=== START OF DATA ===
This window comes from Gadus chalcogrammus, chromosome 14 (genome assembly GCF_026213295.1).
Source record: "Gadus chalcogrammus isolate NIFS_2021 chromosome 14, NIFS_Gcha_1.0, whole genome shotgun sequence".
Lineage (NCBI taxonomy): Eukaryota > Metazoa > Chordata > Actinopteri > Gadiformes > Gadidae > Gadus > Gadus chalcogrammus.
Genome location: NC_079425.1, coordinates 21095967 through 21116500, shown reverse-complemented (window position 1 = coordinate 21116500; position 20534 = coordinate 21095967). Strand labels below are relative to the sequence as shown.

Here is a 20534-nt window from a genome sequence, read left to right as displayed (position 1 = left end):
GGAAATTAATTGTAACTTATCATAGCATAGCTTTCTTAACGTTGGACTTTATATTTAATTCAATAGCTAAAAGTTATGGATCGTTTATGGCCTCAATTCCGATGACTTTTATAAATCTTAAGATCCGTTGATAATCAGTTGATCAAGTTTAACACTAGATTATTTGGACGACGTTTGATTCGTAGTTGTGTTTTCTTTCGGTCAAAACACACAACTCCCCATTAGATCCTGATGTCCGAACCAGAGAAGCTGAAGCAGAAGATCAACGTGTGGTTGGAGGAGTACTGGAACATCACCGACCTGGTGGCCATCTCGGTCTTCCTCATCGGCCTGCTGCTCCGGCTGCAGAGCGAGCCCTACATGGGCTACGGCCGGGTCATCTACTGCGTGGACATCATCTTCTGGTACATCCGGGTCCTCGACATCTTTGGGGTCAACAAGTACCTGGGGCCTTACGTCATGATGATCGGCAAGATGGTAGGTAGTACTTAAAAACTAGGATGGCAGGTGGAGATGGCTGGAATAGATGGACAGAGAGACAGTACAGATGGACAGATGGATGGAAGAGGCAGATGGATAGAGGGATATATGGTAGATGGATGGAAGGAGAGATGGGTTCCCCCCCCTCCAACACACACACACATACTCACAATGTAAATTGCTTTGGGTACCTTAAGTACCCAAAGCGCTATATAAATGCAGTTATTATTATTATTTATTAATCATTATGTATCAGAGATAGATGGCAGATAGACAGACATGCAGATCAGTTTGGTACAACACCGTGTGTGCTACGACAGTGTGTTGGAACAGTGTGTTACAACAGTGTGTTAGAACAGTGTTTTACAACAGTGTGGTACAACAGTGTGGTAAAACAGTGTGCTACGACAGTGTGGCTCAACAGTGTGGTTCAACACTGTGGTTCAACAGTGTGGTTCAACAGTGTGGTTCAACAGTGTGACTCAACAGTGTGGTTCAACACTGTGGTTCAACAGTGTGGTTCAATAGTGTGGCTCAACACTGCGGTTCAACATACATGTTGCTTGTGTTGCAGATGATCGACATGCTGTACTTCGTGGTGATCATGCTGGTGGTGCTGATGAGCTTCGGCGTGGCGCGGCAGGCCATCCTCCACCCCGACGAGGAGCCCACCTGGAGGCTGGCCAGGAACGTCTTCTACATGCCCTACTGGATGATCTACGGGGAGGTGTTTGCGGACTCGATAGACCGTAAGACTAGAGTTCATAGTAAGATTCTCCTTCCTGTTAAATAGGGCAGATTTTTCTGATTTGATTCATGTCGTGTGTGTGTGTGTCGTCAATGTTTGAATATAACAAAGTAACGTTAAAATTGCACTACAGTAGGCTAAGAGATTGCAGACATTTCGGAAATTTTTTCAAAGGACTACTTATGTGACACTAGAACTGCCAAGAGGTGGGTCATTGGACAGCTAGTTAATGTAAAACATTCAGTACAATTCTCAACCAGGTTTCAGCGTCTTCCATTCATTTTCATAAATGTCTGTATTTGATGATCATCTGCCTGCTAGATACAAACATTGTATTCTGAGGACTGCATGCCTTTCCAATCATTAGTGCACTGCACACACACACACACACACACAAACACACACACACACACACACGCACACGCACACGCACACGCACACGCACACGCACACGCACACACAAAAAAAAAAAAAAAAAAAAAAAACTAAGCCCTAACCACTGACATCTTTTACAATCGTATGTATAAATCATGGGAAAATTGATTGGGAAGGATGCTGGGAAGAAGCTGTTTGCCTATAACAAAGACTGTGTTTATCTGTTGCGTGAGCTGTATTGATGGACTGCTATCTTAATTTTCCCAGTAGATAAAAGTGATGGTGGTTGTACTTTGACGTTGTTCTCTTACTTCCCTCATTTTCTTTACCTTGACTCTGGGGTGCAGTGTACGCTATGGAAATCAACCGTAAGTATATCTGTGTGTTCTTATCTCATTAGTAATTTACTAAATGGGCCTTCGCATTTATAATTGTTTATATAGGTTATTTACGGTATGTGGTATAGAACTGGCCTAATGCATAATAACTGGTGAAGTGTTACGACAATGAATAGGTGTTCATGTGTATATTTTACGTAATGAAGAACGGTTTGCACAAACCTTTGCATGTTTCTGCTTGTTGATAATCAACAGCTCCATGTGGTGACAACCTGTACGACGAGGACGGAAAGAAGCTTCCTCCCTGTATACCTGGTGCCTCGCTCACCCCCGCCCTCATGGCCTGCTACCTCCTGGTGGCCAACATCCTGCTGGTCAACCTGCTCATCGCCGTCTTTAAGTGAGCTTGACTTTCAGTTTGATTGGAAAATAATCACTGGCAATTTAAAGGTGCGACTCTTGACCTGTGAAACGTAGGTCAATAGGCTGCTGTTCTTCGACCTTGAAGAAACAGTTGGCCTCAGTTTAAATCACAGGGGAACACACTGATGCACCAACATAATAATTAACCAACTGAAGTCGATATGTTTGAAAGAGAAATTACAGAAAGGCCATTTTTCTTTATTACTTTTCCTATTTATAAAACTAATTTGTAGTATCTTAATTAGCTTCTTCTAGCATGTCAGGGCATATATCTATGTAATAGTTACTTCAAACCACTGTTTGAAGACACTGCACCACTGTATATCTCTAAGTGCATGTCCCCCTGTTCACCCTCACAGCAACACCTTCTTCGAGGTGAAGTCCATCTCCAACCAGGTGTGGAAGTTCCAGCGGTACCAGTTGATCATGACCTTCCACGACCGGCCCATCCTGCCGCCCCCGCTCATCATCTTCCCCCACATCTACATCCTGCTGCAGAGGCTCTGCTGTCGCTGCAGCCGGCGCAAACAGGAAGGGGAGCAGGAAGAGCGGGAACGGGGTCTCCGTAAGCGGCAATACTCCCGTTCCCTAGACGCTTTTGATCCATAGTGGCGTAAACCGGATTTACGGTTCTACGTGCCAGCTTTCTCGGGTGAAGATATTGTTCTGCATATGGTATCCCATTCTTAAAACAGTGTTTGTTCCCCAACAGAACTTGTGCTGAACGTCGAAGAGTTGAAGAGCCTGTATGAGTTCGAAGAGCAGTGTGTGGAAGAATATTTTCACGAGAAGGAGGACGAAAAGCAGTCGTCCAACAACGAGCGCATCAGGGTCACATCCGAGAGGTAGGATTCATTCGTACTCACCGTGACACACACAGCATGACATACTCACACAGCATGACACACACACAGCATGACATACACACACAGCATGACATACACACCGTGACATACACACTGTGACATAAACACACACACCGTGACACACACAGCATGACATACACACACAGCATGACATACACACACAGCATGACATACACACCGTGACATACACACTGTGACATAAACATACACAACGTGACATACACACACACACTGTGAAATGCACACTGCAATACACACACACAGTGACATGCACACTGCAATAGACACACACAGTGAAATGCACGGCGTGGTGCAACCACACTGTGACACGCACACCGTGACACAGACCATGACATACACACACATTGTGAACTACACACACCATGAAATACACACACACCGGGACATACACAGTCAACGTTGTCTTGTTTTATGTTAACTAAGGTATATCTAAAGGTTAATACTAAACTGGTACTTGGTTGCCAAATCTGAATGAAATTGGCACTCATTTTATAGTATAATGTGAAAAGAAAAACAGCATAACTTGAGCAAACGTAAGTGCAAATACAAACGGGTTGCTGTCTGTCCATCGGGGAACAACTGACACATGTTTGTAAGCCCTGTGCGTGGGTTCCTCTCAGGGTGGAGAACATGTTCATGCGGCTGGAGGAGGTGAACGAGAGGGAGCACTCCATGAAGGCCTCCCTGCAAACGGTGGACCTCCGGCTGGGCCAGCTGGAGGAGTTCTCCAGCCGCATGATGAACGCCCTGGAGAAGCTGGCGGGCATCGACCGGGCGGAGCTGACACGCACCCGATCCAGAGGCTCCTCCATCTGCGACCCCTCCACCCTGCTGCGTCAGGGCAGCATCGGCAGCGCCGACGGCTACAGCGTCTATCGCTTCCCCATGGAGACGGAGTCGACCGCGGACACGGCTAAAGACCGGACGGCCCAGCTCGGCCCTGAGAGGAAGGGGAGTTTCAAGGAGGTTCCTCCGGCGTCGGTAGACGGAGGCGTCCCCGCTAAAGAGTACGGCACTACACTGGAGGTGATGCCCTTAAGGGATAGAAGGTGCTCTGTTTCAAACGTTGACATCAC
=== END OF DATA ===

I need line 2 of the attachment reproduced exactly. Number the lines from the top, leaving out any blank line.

Source record: "Gadus chalcogrammus isolate NIFS_2021 chromosome 14, NIFS_Gcha_1.0, whole genome shotgun sequence".